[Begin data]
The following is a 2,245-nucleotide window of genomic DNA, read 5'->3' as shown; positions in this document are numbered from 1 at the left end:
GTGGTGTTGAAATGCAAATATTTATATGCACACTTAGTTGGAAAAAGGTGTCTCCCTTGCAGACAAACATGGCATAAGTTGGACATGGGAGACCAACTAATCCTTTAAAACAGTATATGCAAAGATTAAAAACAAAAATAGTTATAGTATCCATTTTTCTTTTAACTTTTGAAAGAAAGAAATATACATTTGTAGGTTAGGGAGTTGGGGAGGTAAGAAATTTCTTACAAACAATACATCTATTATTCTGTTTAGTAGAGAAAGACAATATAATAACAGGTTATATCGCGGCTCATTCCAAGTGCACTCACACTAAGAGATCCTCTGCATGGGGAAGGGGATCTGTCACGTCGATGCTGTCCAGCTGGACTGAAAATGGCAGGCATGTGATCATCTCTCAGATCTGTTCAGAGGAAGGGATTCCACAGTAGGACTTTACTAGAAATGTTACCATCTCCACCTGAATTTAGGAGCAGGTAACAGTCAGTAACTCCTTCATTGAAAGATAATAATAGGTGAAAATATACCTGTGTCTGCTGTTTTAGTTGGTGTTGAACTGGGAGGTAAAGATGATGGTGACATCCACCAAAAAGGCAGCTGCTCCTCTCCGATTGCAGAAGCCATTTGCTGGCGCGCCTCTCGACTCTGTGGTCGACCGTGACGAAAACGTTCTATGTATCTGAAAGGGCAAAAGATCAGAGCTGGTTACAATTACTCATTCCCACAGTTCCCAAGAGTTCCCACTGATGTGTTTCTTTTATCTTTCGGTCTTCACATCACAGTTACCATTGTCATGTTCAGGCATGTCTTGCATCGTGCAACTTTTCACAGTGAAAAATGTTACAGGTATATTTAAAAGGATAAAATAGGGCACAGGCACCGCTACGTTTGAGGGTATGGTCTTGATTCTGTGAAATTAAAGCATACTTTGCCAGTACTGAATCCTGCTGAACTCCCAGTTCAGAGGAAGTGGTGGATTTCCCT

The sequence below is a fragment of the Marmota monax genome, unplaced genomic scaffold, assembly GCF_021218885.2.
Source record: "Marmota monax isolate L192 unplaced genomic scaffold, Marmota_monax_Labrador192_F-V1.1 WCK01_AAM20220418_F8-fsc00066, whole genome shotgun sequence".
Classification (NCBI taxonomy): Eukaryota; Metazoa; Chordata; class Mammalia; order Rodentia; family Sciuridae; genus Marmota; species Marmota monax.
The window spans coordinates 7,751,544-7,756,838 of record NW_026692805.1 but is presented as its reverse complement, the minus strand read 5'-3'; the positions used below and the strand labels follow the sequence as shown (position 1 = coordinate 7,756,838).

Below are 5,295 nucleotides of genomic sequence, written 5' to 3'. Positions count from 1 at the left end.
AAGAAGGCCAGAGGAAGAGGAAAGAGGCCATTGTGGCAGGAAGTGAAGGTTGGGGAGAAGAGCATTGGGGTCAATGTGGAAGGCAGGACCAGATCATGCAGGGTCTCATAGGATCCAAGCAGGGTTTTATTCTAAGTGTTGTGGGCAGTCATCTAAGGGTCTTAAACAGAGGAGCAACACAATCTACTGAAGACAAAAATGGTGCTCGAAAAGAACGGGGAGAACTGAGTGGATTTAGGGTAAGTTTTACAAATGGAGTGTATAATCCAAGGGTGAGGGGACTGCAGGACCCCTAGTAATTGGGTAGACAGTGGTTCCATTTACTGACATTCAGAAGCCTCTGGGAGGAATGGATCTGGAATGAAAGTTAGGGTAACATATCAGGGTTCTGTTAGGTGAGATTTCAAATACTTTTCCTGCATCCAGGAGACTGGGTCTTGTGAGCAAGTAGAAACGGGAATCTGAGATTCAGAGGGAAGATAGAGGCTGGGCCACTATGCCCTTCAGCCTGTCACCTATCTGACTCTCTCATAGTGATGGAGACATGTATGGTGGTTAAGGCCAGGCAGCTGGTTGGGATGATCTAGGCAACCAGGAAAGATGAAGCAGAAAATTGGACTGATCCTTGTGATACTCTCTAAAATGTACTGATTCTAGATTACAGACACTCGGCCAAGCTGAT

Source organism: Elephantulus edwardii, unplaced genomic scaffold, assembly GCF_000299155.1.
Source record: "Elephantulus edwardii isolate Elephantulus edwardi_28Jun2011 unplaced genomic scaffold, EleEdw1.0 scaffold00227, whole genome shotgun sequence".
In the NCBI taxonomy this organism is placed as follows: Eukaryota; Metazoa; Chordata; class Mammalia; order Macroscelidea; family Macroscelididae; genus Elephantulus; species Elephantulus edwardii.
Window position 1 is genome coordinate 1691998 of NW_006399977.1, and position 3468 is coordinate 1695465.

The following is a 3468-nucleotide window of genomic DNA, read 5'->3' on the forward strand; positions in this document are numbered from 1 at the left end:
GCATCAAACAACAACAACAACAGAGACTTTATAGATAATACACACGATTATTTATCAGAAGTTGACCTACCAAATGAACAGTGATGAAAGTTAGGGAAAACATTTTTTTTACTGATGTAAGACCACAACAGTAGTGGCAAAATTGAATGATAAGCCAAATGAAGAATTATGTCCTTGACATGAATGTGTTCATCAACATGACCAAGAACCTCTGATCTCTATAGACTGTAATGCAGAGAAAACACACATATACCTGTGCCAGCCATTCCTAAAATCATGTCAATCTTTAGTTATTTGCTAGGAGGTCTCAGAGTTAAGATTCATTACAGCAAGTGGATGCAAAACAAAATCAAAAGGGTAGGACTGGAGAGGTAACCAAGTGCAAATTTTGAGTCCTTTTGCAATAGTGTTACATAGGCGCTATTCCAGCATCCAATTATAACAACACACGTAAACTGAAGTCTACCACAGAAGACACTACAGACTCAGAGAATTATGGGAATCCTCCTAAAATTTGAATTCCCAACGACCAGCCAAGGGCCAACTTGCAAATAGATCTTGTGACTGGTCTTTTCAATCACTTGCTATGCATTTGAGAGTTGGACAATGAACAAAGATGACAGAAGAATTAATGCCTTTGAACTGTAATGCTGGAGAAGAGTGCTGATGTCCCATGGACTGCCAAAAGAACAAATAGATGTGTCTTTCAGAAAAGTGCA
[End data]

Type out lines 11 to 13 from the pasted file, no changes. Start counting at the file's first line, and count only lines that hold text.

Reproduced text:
In the NCBI taxonomy this organism is placed as follows: Eukaryota; Metazoa; Chordata; class Mammalia; order Macroscelidea; family Macroscelididae; genus Elephantulus; species Elephantulus edwardii.
Window position 1 is genome coordinate 1691998 of NW_006399977.1, and position 3468 is coordinate 1695465.

The following is a 3468-nucleotide window of genomic DNA, read 5'->3' on the forward strand; positions in this document are numbered from 1 at the left end: